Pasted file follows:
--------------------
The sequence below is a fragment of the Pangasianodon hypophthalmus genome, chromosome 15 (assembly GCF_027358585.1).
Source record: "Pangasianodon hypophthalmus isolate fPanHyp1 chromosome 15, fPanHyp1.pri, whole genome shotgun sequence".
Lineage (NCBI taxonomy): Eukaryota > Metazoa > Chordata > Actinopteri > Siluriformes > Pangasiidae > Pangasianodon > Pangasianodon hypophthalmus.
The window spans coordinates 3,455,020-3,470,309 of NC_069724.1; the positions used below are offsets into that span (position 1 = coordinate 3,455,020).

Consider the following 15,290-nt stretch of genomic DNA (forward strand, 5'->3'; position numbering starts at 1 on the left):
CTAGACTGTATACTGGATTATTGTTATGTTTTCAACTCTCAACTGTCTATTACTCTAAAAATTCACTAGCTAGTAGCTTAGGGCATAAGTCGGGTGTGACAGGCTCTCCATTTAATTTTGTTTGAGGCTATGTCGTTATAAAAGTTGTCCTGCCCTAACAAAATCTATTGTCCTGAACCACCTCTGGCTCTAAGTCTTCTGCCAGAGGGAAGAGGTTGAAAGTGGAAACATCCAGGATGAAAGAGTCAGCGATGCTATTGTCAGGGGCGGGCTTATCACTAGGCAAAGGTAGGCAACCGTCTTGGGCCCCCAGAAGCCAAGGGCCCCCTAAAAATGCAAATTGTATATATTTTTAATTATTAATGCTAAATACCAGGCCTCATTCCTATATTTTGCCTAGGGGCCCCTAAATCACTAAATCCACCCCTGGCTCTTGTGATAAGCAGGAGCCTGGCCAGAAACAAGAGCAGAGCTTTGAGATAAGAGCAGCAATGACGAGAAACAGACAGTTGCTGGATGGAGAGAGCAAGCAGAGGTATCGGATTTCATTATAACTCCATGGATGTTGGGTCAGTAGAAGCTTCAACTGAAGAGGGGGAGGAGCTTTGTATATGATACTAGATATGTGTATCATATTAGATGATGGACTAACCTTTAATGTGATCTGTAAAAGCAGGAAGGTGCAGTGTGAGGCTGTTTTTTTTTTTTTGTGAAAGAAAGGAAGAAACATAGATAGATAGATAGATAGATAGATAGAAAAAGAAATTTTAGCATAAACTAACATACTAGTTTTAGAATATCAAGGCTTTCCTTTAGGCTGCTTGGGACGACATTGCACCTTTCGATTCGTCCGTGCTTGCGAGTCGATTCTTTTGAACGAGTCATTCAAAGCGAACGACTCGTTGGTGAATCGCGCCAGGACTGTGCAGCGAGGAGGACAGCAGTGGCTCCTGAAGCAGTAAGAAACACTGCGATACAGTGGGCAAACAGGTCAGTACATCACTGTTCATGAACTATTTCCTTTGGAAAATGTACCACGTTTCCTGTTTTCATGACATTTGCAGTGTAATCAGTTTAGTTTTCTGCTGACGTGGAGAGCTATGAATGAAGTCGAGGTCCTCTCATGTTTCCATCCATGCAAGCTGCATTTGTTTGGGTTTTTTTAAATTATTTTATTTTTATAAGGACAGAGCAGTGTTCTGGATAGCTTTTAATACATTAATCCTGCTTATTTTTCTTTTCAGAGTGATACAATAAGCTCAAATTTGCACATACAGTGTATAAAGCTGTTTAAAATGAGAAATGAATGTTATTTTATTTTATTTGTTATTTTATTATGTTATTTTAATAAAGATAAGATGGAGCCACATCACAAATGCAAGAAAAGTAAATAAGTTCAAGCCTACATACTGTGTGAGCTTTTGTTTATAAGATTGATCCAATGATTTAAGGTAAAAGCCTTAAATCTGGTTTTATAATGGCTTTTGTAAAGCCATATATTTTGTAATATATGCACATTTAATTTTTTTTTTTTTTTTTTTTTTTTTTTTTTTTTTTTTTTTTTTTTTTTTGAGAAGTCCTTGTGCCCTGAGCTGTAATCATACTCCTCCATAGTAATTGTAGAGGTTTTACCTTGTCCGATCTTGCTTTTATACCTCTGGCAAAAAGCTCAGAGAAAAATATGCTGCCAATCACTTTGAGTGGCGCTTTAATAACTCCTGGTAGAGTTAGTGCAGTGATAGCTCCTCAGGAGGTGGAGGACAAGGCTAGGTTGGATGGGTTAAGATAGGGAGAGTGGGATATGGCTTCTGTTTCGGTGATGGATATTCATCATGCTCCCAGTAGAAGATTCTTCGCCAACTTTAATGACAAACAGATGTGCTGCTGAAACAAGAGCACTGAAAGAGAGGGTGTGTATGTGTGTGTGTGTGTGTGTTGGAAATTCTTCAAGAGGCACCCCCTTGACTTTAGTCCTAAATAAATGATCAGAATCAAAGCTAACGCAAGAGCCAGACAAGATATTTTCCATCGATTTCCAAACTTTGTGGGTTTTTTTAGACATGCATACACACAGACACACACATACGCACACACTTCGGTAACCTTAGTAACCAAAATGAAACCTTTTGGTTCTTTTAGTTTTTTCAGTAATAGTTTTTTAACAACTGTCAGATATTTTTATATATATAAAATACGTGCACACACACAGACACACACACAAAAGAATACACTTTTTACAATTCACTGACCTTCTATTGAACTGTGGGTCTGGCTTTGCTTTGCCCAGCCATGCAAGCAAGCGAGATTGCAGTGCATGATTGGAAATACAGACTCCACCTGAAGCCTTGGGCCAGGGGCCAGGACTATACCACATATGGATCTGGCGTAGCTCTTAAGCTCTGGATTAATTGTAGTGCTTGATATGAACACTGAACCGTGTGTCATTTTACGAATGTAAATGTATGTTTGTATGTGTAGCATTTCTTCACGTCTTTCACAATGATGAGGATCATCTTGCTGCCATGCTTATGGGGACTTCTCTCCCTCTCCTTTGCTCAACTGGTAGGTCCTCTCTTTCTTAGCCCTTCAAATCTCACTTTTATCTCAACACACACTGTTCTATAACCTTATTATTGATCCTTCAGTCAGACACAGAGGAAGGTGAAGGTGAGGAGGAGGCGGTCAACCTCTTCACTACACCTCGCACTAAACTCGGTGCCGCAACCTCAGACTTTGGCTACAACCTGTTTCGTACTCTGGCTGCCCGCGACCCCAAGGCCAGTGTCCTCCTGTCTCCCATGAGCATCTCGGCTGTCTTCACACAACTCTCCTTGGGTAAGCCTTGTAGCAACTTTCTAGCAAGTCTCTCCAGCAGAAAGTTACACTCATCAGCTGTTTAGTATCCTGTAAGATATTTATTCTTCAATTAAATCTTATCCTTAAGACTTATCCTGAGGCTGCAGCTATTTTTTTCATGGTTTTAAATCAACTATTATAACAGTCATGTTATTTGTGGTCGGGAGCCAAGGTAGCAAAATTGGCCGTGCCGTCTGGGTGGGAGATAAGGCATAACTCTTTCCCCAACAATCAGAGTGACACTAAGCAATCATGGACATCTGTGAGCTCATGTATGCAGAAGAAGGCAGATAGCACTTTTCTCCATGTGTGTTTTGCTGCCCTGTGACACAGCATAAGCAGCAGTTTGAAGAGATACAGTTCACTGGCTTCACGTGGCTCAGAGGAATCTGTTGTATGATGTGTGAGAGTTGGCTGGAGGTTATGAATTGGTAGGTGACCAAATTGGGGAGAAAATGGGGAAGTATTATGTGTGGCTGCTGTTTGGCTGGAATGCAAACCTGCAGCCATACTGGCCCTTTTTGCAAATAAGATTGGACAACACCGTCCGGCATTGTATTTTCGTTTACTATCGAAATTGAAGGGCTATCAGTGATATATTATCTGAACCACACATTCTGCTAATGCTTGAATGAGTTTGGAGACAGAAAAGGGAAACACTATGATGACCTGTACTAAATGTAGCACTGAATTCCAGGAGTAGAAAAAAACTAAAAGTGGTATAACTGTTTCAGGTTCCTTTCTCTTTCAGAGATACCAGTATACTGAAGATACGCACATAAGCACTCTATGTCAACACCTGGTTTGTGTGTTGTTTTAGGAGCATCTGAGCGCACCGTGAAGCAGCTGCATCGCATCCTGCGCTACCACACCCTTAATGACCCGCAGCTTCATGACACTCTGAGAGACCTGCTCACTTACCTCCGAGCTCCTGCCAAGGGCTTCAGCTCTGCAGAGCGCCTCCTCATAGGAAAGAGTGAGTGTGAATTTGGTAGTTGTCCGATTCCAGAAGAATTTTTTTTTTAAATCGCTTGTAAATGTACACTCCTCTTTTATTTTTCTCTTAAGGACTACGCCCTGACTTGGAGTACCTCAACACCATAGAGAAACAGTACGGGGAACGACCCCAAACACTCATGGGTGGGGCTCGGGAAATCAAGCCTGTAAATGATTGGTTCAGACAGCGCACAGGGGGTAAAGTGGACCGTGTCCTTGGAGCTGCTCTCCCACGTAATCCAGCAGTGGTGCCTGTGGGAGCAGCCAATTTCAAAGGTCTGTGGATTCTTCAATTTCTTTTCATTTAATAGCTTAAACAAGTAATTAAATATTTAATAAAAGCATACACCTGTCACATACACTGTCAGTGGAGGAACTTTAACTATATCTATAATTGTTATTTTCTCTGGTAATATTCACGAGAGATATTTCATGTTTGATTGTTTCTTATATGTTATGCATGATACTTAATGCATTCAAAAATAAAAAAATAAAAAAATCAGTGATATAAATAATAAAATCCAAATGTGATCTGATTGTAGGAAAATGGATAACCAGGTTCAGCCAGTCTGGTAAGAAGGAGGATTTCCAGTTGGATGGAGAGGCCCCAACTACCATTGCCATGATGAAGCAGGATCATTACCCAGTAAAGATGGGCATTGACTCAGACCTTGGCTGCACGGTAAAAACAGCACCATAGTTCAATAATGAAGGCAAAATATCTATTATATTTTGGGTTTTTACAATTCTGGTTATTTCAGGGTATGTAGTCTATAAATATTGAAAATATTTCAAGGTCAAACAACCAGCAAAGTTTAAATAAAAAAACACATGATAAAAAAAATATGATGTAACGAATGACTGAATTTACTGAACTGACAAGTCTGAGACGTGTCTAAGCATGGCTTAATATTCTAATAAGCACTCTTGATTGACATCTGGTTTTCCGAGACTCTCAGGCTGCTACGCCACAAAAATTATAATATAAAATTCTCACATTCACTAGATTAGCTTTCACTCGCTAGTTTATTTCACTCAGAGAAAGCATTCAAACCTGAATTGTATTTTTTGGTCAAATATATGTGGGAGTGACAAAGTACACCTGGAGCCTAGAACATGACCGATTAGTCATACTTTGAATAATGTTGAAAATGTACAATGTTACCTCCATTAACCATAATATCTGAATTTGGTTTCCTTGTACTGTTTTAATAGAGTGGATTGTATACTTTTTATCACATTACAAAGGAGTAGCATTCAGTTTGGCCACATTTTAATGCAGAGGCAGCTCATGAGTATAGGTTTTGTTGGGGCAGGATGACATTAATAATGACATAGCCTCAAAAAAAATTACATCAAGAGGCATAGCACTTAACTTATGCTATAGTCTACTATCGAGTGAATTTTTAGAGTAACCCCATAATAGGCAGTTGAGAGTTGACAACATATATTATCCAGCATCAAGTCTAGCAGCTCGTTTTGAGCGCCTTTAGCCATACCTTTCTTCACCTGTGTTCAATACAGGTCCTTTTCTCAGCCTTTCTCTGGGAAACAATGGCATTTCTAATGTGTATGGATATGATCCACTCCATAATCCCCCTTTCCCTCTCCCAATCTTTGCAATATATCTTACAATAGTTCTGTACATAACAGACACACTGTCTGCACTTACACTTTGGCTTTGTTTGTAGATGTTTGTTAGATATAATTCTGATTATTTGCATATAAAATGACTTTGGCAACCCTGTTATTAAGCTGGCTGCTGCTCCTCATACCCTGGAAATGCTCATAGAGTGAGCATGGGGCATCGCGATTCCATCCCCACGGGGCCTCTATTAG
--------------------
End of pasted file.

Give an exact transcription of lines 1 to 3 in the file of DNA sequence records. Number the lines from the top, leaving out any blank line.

The sequence below is a fragment of the Pangasianodon hypophthalmus genome, chromosome 15 (assembly GCF_027358585.1).
Source record: "Pangasianodon hypophthalmus isolate fPanHyp1 chromosome 15, fPanHyp1.pri, whole genome shotgun sequence".
Lineage (NCBI taxonomy): Eukaryota > Metazoa > Chordata > Actinopteri > Siluriformes > Pangasiidae > Pangasianodon > Pangasianodon hypophthalmus.